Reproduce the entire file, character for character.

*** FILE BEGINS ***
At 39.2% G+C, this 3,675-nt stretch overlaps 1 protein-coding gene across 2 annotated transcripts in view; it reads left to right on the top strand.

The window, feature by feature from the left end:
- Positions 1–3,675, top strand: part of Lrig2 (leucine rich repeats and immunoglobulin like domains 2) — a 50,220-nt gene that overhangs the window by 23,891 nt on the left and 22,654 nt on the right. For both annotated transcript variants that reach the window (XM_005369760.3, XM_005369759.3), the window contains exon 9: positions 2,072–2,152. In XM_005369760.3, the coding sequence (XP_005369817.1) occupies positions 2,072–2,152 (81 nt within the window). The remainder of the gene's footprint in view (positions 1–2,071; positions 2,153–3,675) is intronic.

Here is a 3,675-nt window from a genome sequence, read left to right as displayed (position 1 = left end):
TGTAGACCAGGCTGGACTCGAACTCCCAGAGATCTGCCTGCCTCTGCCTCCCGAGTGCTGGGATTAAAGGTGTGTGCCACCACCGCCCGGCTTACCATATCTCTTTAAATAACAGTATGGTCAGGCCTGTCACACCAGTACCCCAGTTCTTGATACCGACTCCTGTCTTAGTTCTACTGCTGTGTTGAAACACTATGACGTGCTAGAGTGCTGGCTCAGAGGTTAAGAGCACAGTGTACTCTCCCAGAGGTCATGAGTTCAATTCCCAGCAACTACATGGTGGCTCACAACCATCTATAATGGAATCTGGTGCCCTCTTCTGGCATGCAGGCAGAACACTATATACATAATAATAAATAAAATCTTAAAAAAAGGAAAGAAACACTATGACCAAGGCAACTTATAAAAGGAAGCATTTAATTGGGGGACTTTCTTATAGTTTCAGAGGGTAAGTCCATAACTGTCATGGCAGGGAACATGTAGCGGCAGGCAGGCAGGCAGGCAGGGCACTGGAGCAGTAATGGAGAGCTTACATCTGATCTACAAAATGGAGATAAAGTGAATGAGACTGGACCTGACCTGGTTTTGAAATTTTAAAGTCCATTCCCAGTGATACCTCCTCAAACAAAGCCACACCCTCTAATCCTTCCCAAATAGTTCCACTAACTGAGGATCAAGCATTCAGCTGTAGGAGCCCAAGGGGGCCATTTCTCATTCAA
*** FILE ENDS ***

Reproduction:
At 39.2% G+C, this 3,675-nt stretch overlaps 1 protein-coding gene across 2 annotated transcripts in view; it reads left to right on the top strand.

The window, feature by feature from the left end:
- Positions 1–3,675, top strand: part of Lrig2 (leucine rich repeats and immunoglobulin like domains 2) — a 50,220-nt gene that overhangs the window by 23,891 nt on the left and 22,654 nt on the right. For both annotated transcript variants that reach the window (XM_005369760.3, XM_005369759.3), the window contains exon 9: positions 2,072–2,152. In XM_005369760.3, the coding sequence (XP_005369817.1) occupies positions 2,072–2,152 (81 nt within the window). The remainder of the gene's footprint in view (positions 1–2,071; positions 2,153–3,675) is intronic.

Here is a 3,675-nt window from a genome sequence, read left to right as displayed (position 1 = left end):
TGTAGACCAGGCTGGACTCGAACTCCCAGAGATCTGCCTGCCTCTGCCTCCCGAGTGCTGGGATTAAAGGTGTGTGCCACCACCGCCCGGCTTACCATATCTCTTTAAATAACAGTATGGTCAGGCCTGTCACACCAGTACCCCAGTTCTTGATACCGACTCCTGTCTTAGTTCTACTGCTGTGTTGAAACACTATGACGTGCTAGAGTGCTGGCTCAGAGGTTAAGAGCACAGTGTACTCTCCCAGAGGTCATGAGTTCAATTCCCAGCAACTACATGGTGGCTCACAACCATCTATAATGGAATCTGGTGCCCTCTTCTGGCATGCAGGCAGAACACTATATACATAATAATAAATAAAATCTTAAAAAAAGGAAAGAAACACTATGACCAAGGCAACTTATAAAAGGAAGCATTTAATTGGGGGACTTTCTTATAGTTTCAGAGGGTAAGTCCATAACTGTCATGGCAGGGAACATGTAGCGGCAGGCAGGCAGGCAGGCAGGGCACTGGAGCAGTAATGGAGAGCTTACATCTGATCTACAAAATGGAGATAAAGTGAATGAGACTGGACCTGACCTGGTTTTGAAATTTTAAAGTCCATTCCCAGTGATACCTCCTCAAACAAAGCCACACCCTCTAATCCTTCCCAAATAGTTCCACTAACTGAGGATCAAGCATTCAGCTGTAGGAGCCCAAGGGGGCCATTTCTCATTCAA